Wednesday, October 17, 2012

VI: 33, 34

Chapter 6, Verses 33, 34

Arjuna says,

"O Krishna
You describe this Yoga
Of constant Oneness,
Of a communion
Which is ever One.
But my mind is inconstant.
In its restlessness
I find no rest,
So strongly lodged
In the grip of the senses,
Gross and grown hard
With stubborn desire
For the worldly.
How to tame it?
Truly, I think,
The wind is no wilder."

Paramahansa Yogananda:

Meditators, even after experiencing Peace during the practice of Yoga, will yet be confronted by restless thoughts suddenly springing to the surface of consciousness out of long-dormant sub-conscious sources.  This invasion should not encourage them to abandon their practice through disbelief in its power to produce a lasting tranquility.  With regular Sadhana, they will find that the sub-conscious habits of restlessness will gradually cease to appear in the mind, which has become strongly fortified by the regular practice of meditation.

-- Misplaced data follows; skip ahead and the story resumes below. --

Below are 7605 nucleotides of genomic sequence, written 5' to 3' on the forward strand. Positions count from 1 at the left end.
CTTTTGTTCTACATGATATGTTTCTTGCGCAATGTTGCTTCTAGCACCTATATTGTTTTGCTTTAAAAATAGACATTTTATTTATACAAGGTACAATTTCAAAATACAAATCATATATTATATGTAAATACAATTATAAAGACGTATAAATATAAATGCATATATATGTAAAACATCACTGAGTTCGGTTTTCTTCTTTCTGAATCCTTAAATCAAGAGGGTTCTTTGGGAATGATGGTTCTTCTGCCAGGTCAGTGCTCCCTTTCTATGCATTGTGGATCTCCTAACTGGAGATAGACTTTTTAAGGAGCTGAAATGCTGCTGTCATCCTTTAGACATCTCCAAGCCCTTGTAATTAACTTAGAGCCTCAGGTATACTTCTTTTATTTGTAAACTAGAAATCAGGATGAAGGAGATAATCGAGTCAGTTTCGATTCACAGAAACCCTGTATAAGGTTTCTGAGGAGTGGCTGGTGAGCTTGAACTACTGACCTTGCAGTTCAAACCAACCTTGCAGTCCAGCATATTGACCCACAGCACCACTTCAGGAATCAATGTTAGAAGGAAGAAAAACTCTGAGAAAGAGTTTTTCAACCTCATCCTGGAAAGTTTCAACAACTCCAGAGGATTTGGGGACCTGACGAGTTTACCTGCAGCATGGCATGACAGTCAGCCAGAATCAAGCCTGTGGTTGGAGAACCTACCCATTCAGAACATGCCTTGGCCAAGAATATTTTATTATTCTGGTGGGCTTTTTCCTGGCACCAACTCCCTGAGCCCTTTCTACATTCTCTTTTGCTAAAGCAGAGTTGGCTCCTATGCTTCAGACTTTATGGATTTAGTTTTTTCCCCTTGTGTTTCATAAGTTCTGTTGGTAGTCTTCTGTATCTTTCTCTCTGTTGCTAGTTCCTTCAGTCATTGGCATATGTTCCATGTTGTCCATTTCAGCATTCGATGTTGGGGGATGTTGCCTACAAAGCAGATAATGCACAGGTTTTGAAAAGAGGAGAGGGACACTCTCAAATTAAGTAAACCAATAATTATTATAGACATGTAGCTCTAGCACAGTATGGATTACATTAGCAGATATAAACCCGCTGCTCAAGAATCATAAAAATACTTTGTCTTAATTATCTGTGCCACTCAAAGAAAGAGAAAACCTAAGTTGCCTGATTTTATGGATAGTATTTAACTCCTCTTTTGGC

Oh Yogi!  If by a few dives into the ocean of Divine Joy, you do not find the pearls of God-communion, do not blame the ocean as lacking in Divine Presence.  Rather, understand that your skill in diving needs refinement.  Be not discouraged.  Again and again, sink into the ocean of meditation and seize there the pearls of blessed communion.  In this verse we find that even a wonderful student like Arjuna, who has many times experienced the perfect calm and equilibrium of Yoga, harbors doubts about the effectiveness of Yoga to permanently banish mental disharmony, instead of finding fault with the quality of his own meditation.

Arjuna compares the mind to the wind.  The deeper meaning of "wind" is breath.  The changeableness and waywardness of the mind is inescapably bound up with breathing patterns.  India's sages of yesteryear discovered the liberating truth that when you master the breath, the mind will be likewise mastered.

Be not discouraged by initial failures in the lessons of mind mastery.  Through scientific Yoga, the beginner finds the right means by which to free the mind from all conscious and sub-conscious restlessness.  Much depends upon your intensity, zeal and regularity of practice.  These elements will help the mind speedily develop Peace, as it rises above the habit of restlessness, which is rooted in the identification of consciousness with the body, mind and senses.

Swami Shivananda:

The word, "Krishna," is derived from the Sanskrit root, "Krish," which means "to scrape."  Krishna scrapes all the scum from the minds and hearts of his devotees.

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